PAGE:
Tillerson: Iran Should Withdraw 'Destabilizing' Forces From Syria

Tillerson: Iran Should Withdraw 'Destabilizing' Forces From Syria

Tillerson: Iran Should Withdraw 'Destabilizing' Forces From Syria

The FINANCIAL -- Secretary of State Rex Tillerson has reiterated a U.S. call for Iran to withdraw from Syria, saying its military presence there is destabilizing the region.

"We are quite concerned about the recent incident involving Israel and Iranian assets inside of Syria. And I think this again illustrates why Iran's presence in Syria is only destabilizing to the region,” Tillerson said on February 14 at a news conference in Amman.

Speaking alongside Jordanian Foreign Minister Ayman Safadi, he added that “Iran needs to withdraw its military, its militia from Syria, and allow a hope for the peace process to take hold in Geneva."

The comments follow a series of Israeli air strikes in Syria on February 10, which the military said targeted both Syrian and Iranian targets.

During the offensive, an Israeli warplane was shot down, crashing in northern Israel.

The Israeli strikes came after the military said it had intercepted an Iranian drone crossing the Syria-Israel border, according to RFE/RL.

Syria denied that any of its drones had entered Israel’s airspace. Tehran rejected Israel’s version of the events as “ridiculous” and "lies," saying Syria had the right to defend itself in response to the strikes.

Reacting to Tillerson’s latest comments, a top aide to Iran's Supreme Leader Ayatollah Ali Khamenei said Iran’s military presence in Syria was legitimate and based on the invitation of Damascus.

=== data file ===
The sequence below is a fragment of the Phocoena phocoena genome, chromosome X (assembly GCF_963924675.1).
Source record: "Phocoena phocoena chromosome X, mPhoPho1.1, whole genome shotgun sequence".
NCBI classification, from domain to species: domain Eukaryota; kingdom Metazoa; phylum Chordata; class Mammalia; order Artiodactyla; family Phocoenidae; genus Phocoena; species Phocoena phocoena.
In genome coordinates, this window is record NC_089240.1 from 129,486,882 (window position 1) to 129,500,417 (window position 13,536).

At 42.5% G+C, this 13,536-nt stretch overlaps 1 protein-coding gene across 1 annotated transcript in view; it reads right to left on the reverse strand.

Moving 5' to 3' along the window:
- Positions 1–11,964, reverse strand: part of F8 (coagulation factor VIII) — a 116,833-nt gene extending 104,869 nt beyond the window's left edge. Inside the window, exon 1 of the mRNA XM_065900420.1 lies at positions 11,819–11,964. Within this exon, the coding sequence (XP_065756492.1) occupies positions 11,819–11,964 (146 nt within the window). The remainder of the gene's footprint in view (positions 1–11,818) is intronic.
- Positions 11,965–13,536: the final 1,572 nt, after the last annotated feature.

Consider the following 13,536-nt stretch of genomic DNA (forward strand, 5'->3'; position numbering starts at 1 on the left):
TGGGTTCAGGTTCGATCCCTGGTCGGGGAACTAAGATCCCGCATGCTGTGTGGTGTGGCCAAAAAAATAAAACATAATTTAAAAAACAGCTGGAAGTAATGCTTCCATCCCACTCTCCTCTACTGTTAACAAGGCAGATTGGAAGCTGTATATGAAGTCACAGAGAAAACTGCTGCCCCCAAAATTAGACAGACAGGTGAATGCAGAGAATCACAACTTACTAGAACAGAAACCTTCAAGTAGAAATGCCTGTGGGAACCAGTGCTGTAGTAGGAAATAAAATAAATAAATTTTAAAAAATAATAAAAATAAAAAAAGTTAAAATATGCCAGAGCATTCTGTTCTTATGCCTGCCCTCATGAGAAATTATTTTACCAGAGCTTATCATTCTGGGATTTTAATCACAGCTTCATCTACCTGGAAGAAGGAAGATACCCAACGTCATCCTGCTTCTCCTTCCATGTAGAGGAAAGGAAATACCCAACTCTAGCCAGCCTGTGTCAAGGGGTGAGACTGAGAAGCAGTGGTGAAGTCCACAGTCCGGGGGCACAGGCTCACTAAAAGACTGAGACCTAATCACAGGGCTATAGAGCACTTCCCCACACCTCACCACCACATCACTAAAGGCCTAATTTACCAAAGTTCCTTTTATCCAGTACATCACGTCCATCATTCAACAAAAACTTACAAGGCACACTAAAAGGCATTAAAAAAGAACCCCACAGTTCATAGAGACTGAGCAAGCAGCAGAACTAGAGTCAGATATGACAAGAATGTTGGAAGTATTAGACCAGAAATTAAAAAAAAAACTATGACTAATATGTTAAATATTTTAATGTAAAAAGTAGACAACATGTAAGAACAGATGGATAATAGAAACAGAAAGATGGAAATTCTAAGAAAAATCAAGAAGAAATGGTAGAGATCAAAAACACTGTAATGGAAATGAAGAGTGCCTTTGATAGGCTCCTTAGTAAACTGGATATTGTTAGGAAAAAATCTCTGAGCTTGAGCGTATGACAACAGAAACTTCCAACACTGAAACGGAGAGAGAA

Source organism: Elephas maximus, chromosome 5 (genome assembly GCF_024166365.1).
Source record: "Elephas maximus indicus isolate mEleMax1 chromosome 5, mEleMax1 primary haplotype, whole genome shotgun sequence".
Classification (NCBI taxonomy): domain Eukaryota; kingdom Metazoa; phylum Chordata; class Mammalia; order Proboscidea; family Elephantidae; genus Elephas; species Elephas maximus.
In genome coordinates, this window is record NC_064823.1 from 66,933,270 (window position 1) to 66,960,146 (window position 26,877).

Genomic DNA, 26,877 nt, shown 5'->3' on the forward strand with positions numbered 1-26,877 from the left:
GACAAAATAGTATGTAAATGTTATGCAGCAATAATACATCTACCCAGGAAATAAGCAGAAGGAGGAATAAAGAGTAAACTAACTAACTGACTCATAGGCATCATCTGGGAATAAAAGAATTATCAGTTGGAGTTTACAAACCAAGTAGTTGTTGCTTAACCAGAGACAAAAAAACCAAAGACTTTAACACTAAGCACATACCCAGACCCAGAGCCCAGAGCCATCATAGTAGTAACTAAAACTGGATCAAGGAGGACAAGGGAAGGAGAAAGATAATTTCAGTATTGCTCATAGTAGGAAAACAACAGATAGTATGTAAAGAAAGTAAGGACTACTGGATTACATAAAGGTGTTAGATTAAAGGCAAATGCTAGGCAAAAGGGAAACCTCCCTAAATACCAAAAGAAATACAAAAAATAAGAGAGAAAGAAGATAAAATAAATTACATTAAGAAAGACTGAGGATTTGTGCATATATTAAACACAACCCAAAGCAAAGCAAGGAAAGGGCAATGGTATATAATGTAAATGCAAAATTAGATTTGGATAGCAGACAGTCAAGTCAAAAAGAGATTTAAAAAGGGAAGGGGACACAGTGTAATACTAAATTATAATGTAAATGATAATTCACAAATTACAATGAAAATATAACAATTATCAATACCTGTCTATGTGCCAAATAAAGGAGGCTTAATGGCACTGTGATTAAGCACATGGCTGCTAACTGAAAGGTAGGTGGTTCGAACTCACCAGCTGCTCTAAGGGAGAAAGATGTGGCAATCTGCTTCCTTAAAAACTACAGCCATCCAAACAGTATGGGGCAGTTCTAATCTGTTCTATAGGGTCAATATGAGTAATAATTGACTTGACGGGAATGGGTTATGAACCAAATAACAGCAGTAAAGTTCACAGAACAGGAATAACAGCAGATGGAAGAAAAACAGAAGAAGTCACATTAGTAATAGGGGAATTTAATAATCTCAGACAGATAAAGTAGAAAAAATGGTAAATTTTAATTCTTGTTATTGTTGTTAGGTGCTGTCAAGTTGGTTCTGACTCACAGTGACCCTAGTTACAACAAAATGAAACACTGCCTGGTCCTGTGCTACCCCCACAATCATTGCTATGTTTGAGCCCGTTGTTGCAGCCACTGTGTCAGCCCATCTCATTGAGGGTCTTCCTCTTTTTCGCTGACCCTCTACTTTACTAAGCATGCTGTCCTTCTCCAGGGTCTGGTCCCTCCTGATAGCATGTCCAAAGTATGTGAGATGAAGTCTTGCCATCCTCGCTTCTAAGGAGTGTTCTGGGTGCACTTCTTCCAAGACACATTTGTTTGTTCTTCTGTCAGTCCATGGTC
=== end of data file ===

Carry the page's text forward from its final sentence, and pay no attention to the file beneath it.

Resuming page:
"Those should leave Syria who are there without the permission of the Syrian legal government," Ali Akbar Velayati, senior foreign policy adviser to Khamenei, was quoted as saying by the semiofficial ISNA news agency.

Iran, along with Russia, has given President Bashar al-Assad's government crucial support throughout Syria's nearly seven-year civil war, in which hundreds of thousands of people have been killed since it began with a crackdown on pro-democracy protests in 2011.

The United States is backing Syrian rebel groups.

Prime Minister Benjamin Netanyahu said on February 11 that the Israeli air strikes in Syria dealt "severe blows" to Iranian and Syrian forces.

Netanyahu also told his cabinet that Israel "clarified unequivocally" that it will "continue to strike any attempt to strike us."

Israeli warplanes have bombed Syrian targets in the past.

Israel, Iran’s archenemy, has pledged to prevent Syria’s territory being used for Iran to set up bases or transfer high-quality weaponry to Lebanon's Hizballah group, which is fighting alongside Assad’s forces.

Tehran has reportedly sent hundreds of military advisers and fighters from its Quds Force, the Islamic Revolutionary Guards Corps’ (IRGC) overseas arm.

With reporting by Reuters